The Haskell Phrasebook
The Haskell Phrasebook is a free quick-start Haskell guide comprised of a sequence of small annotated programs. It provides a cursory overview of selected Haskell features, jumping-off points for further reading, and recommendations to help get you writing programs as soon as possible.
This repository contains only the code files; you may find them useful if you want to follow along while reading the Phrasebook, which can be found at typeclasses.com/phrasebook.
Using Nix shell
You do not have to use Nix to run these Haskell programs, but you may find it convenient.
Enter a Nix shell:
$ nix-shell tools/shell.nix
Within the Nix shell, you have all of the dependencies required by the examples in the Phrasebook. For example, you can run commands like
$ runhaskell hello-world.hs hello world
$ ghcid --command 'ghci hello-world.hs'
In addition to the code examples themselves, the results from running the examples are also included in this repository, in the
outputs directory. An example's output is typically given the same name as its source file, with the extension changed; for example, the output of
hello-world.hs is given by the file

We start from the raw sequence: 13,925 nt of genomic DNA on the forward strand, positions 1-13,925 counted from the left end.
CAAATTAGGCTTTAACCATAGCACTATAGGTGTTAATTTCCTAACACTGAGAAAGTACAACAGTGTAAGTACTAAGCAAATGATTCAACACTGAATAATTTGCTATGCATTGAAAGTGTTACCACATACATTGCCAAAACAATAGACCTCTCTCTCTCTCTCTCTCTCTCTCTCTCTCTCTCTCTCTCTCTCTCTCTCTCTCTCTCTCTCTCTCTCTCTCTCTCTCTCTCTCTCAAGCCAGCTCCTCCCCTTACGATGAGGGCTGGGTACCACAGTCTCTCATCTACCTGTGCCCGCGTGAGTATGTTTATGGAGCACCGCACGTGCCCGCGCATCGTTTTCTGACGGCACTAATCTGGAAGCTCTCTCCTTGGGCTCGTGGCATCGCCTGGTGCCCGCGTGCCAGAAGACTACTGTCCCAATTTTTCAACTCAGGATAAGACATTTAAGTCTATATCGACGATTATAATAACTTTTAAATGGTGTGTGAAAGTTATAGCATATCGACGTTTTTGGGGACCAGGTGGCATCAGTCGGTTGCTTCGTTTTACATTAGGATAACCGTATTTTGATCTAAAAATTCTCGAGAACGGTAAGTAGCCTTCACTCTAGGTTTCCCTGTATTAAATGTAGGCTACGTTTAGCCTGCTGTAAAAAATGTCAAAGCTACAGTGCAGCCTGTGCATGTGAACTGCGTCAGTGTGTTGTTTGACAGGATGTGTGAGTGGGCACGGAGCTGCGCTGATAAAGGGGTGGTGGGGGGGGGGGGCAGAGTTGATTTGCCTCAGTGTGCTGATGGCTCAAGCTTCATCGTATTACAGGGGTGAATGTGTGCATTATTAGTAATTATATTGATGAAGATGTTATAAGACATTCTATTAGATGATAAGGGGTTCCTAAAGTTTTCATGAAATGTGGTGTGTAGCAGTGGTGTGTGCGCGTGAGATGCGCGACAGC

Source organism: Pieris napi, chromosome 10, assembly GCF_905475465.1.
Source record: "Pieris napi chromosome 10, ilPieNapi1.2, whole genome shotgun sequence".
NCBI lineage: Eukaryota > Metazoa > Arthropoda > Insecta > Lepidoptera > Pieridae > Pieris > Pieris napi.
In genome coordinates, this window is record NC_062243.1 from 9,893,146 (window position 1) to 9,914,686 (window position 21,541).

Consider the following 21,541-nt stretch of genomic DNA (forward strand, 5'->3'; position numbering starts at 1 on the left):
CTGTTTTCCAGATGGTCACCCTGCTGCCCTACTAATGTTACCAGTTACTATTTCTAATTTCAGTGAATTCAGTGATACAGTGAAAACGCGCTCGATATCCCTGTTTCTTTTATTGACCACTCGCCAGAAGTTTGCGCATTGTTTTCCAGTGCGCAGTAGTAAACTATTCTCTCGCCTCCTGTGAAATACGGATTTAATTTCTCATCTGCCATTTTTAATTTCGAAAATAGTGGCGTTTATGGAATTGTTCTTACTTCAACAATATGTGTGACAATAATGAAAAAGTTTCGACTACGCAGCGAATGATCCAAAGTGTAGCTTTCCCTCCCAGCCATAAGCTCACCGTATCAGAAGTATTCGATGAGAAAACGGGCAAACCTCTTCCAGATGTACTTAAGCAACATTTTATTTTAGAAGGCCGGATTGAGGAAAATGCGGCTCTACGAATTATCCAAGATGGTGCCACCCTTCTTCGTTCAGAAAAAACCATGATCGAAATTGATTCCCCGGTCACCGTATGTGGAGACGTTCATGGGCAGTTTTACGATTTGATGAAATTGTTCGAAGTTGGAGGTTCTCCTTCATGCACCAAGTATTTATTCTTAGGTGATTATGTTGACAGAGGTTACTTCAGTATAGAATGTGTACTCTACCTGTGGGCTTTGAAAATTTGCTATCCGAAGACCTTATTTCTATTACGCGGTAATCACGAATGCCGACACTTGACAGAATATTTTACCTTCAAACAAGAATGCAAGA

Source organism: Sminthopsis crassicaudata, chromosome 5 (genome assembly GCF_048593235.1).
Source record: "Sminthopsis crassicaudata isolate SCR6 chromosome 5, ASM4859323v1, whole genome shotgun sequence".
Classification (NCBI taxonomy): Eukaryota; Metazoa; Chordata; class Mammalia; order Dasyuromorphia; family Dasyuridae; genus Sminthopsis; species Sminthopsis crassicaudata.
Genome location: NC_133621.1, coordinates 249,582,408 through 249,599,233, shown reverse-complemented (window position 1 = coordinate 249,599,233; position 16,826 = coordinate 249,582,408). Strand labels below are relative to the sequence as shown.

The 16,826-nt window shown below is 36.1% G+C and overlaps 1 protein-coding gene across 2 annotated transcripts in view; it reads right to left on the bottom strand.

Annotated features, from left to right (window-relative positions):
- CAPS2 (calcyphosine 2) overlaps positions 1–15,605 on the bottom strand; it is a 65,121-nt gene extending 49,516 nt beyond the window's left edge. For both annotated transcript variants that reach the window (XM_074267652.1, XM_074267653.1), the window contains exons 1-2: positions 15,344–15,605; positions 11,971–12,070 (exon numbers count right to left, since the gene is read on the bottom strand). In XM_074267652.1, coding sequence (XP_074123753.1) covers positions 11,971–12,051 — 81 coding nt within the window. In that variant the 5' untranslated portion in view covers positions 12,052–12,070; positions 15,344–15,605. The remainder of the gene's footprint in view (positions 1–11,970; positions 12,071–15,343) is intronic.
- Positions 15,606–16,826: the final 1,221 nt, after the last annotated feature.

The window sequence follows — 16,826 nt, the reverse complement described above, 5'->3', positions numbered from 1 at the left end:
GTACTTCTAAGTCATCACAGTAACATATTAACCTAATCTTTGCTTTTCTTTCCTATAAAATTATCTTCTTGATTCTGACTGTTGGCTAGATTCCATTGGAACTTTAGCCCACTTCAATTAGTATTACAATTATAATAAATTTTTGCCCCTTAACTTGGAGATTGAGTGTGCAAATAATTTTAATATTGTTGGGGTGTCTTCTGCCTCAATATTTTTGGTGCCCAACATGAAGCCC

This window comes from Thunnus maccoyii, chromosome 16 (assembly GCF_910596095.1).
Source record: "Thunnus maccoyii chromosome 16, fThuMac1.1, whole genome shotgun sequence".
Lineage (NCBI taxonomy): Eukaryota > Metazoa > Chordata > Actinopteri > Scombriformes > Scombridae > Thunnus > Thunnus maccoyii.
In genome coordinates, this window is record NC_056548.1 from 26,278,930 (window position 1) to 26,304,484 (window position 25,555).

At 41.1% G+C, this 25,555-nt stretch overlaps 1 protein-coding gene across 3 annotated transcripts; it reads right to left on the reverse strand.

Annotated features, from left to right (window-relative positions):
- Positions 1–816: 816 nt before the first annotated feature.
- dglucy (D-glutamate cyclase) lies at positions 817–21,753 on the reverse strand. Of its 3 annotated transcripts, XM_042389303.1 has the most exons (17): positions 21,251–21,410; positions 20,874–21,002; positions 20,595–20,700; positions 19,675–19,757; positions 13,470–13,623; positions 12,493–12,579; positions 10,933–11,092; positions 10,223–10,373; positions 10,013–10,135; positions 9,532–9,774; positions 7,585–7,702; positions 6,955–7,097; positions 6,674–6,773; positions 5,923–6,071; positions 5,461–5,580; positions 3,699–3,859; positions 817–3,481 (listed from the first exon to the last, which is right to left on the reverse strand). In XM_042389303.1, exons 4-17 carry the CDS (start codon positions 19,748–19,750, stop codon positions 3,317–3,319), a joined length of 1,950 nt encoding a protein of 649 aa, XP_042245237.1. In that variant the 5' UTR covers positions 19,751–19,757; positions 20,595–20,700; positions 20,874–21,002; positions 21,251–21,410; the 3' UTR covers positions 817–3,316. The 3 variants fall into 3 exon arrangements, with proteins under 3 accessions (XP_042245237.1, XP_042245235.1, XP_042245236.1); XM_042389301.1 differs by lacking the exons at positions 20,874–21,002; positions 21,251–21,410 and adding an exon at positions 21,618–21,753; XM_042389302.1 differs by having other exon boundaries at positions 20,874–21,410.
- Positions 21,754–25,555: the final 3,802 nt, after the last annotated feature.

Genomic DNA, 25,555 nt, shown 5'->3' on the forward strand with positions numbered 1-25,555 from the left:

When any source code or dependency versions change, run
./tools/generate-outputs. This script runs all of the examples and updates the output files.
Any examples that include nondeterministic behavior (such as
threads.hs) have the nondeterministic portion of their output redacted as "..." to avoid including non-repeatable results in the output files.
Nix dependency versions
All of the Nix tools are configured to use a specific version of the Nix package set to ensure that the code works the same in all environments. This version is specified in
You can run
./tools/update-versions to update the dependency hashes in
tools/versions.json to their latest commits. The JSON data is then used by
tools/versions.nix. This system is described in Vaibhav Sagar's blog post, Quick and Easy Nixpkgs Pinning.